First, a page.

Table of Contents

Handbook of Research on European Business and Entrepreneurship

Handbook of Research on European Business and Entrepreneurship

Towards a Theory of Internationalization

Elgar original reference

Edited by Léo-Paul Dana, Isabell M. Welpe, Mary Han and Vanessa Ratten

This unique Handbook illustrates how entrepreneurs across Europe tackle internationalization. This timely and important book identifies patterns and builds a theory of international entrepreneurship in Europe.

Chapter 24: The Path to the Internationalization of Lithuanian Manufacturing SMEs

Audra I. Mockaitis

Subjects: business and management, entrepreneurship, international business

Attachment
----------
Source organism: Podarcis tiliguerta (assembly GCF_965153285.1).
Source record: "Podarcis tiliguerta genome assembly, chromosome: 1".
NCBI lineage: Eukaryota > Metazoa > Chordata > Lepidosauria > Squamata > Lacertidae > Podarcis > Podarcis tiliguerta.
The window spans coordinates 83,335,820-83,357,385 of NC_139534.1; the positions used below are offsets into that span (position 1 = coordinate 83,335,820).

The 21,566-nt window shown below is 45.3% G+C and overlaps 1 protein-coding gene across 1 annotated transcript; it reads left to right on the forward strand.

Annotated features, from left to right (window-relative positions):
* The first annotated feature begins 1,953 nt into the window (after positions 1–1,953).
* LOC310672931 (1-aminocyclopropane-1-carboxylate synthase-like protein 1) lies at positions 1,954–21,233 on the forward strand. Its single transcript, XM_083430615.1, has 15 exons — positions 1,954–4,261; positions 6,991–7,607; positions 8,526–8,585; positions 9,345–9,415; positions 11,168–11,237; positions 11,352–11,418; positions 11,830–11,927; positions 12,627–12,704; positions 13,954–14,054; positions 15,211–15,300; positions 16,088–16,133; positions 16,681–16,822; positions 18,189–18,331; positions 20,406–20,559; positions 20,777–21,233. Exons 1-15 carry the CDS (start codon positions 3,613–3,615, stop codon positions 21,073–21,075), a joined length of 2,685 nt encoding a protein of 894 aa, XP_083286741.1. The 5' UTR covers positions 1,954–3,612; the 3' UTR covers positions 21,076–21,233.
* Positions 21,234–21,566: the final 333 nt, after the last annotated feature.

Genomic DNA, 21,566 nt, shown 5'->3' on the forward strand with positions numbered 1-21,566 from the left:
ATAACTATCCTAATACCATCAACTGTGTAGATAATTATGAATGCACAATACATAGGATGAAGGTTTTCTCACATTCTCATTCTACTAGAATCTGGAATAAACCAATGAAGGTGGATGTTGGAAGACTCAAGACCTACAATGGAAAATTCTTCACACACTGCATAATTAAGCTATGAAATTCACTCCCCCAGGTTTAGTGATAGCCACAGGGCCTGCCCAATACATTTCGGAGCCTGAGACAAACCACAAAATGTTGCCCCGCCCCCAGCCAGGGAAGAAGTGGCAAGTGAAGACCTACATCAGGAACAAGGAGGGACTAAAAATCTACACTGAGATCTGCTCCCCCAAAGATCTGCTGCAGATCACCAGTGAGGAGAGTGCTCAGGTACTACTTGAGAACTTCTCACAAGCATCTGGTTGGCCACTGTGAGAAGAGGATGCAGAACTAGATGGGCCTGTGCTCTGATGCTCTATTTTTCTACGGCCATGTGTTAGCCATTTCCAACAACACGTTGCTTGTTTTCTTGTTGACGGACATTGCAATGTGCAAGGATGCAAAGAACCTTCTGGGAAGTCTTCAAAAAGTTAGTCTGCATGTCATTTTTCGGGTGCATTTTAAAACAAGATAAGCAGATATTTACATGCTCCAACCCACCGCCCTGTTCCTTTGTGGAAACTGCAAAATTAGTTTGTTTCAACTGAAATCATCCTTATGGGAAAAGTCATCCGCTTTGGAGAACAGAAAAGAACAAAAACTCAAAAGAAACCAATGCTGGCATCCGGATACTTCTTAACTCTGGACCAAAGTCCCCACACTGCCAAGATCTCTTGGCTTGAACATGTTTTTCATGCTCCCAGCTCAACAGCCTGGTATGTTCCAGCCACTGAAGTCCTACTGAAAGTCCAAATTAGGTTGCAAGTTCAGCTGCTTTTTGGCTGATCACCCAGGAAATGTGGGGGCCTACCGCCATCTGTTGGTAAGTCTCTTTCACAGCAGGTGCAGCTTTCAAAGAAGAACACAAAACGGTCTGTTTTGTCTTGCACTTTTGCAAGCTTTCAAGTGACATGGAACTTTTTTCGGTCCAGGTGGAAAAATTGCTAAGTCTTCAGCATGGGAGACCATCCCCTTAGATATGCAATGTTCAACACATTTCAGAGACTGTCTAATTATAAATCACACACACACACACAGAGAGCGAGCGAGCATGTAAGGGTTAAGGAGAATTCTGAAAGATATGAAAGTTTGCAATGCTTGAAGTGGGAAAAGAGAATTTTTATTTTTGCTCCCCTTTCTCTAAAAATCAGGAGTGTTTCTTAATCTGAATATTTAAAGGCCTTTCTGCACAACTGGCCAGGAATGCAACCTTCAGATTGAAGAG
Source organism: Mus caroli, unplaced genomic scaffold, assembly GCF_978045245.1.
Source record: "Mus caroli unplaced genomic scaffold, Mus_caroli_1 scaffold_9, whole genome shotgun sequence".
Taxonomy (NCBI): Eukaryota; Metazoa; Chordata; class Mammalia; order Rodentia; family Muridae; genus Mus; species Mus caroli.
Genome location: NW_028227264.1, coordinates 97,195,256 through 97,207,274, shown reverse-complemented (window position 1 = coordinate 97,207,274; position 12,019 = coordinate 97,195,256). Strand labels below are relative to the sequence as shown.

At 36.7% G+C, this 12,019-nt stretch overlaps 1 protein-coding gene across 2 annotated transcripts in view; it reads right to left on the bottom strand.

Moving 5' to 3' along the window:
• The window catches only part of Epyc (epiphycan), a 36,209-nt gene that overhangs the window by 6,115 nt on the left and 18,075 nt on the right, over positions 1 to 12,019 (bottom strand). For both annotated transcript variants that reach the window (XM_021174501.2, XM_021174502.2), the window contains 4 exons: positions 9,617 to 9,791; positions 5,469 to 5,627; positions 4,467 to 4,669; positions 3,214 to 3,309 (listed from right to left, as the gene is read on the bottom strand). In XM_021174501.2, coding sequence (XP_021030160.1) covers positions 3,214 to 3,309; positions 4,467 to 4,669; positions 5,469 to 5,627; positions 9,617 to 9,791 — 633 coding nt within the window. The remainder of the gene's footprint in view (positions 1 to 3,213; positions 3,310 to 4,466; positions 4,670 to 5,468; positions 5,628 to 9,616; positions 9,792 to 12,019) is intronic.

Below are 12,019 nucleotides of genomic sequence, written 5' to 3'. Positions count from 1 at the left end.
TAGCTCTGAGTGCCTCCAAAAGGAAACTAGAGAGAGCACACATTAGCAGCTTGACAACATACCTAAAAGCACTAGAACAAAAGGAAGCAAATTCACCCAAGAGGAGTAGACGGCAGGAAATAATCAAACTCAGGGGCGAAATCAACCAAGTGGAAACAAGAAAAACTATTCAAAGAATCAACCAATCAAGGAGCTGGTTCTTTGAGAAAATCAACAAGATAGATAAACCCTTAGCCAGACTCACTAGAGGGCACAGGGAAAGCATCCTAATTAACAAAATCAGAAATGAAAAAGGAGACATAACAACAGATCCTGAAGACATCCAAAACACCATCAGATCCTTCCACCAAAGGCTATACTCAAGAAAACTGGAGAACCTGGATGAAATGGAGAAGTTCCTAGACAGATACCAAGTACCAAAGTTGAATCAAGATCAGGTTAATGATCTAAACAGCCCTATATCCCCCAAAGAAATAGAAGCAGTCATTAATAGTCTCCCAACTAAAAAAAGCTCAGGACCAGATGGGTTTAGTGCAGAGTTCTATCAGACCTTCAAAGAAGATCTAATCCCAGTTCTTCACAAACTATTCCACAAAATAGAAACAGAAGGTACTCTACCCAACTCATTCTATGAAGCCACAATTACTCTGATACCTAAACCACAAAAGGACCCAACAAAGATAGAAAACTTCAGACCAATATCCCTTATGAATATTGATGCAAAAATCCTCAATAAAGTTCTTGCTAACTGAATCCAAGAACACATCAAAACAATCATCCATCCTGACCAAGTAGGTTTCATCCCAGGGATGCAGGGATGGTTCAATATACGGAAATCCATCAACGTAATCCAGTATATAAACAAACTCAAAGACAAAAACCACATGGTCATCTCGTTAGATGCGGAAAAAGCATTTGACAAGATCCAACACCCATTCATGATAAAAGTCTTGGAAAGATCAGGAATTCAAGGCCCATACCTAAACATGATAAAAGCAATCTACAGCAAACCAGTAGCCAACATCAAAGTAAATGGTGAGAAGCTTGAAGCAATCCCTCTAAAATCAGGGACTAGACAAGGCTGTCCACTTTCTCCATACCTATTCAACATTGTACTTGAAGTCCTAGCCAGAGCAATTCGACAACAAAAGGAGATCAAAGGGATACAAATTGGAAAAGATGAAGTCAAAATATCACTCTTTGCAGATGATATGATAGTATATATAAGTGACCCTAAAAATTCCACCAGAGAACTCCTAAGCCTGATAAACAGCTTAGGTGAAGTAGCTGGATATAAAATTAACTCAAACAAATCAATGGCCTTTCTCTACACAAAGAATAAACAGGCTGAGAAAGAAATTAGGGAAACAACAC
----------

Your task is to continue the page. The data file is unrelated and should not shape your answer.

Audra I. Mockaitis Introduction Much has been written about the internationalization activities of multinational firms, and much attention in the literature has been given to the internationalization decisions of firms entering the Central and Eastern European (CEE) region. However, we still know relatively little about the internationalization activities of small and medium-sized enterprises (SMEs), especially manufacturing SMEs in the CEE region. With the enlargement of the European Union, at first glance it appears that many small and medium-sized firms now have greater opportunity for internationalizing their activities. Although it is generally held that SMEs have the flexibility and ability to adapt to their environment more quickly than large enterprises, SMEs must be able to use these advantages in internationalizing. This study looks at the internationalization activities of Lithuanian manufacturing SMEs. It seeks to provide a comprehensive overview of internationalization, through an examination of the degree and direction of internationalization and on what this depends. The results lend some support to incremental internationalization models. Although many SMEs in this study are not actively engaged in internationalization, most companies heavily rely on networks, which they may use as stepping-stones to foreign markets in the future. It is well known that SMEs are the most important drivers of the European Union (EU) economy, with their share comprising over 99 per cent of all European firms. And, while we remember the traditional enterprise in the former Soviet Union (FSU) and socialist countries as a giant operating on the principle of inefficiency, the transition...

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